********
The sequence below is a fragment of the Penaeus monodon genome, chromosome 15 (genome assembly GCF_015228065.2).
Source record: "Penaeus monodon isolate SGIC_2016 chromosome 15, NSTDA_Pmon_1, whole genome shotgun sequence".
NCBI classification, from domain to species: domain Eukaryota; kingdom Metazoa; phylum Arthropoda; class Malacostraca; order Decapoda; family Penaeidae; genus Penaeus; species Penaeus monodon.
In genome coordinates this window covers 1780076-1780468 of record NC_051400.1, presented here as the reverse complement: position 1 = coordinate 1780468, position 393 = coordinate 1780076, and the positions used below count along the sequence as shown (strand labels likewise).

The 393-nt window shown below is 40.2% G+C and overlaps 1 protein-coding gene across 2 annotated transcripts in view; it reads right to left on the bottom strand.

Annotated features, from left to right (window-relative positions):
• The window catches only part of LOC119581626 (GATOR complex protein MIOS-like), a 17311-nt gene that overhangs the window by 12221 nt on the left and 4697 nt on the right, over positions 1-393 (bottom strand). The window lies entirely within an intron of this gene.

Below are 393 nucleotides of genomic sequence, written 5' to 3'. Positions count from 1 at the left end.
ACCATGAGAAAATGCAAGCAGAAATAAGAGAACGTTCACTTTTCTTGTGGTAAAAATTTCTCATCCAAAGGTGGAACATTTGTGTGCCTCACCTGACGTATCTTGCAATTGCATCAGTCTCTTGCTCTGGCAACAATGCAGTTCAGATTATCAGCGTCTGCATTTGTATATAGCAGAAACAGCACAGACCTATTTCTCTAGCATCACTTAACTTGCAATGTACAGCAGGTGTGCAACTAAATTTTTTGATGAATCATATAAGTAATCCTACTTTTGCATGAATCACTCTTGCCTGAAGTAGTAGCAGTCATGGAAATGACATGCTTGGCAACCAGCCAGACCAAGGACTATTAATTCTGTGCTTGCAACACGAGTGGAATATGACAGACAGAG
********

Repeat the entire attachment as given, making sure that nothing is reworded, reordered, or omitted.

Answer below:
The sequence below is a fragment of the Penaeus monodon genome, chromosome 15 (genome assembly GCF_015228065.2).
Source record: "Penaeus monodon isolate SGIC_2016 chromosome 15, NSTDA_Pmon_1, whole genome shotgun sequence".
NCBI classification, from domain to species: domain Eukaryota; kingdom Metazoa; phylum Arthropoda; class Malacostraca; order Decapoda; family Penaeidae; genus Penaeus; species Penaeus monodon.
In genome coordinates this window covers 1780076-1780468 of record NC_051400.1, presented here as the reverse complement: position 1 = coordinate 1780468, position 393 = coordinate 1780076, and the positions used below count along the sequence as shown (strand labels likewise).

The 393-nt window shown below is 40.2% G+C and overlaps 1 protein-coding gene across 2 annotated transcripts in view; it reads right to left on the bottom strand.

Annotated features, from left to right (window-relative positions):
• The window catches only part of LOC119581626 (GATOR complex protein MIOS-like), a 17311-nt gene that overhangs the window by 12221 nt on the left and 4697 nt on the right, over positions 1-393 (bottom strand). The window lies entirely within an intron of this gene.

Below are 393 nucleotides of genomic sequence, written 5' to 3'. Positions count from 1 at the left end.
ACCATGAGAAAATGCAAGCAGAAATAAGAGAACGTTCACTTTTCTTGTGGTAAAAATTTCTCATCCAAAGGTGGAACATTTGTGTGCCTCACCTGACGTATCTTGCAATTGCATCAGTCTCTTGCTCTGGCAACAATGCAGTTCAGATTATCAGCGTCTGCATTTGTATATAGCAGAAACAGCACAGACCTATTTCTCTAGCATCACTTAACTTGCAATGTACAGCAGGTGTGCAACTAAATTTTTTGATGAATCATATAAGTAATCCTACTTTTGCATGAATCACTCTTGCCTGAAGTAGTAGCAGTCATGGAAATGACATGCTTGGCAACCAGCCAGACCAAGGACTATTAATTCTGTGCTTGCAACACGAGTGGAATATGACAGACAGAG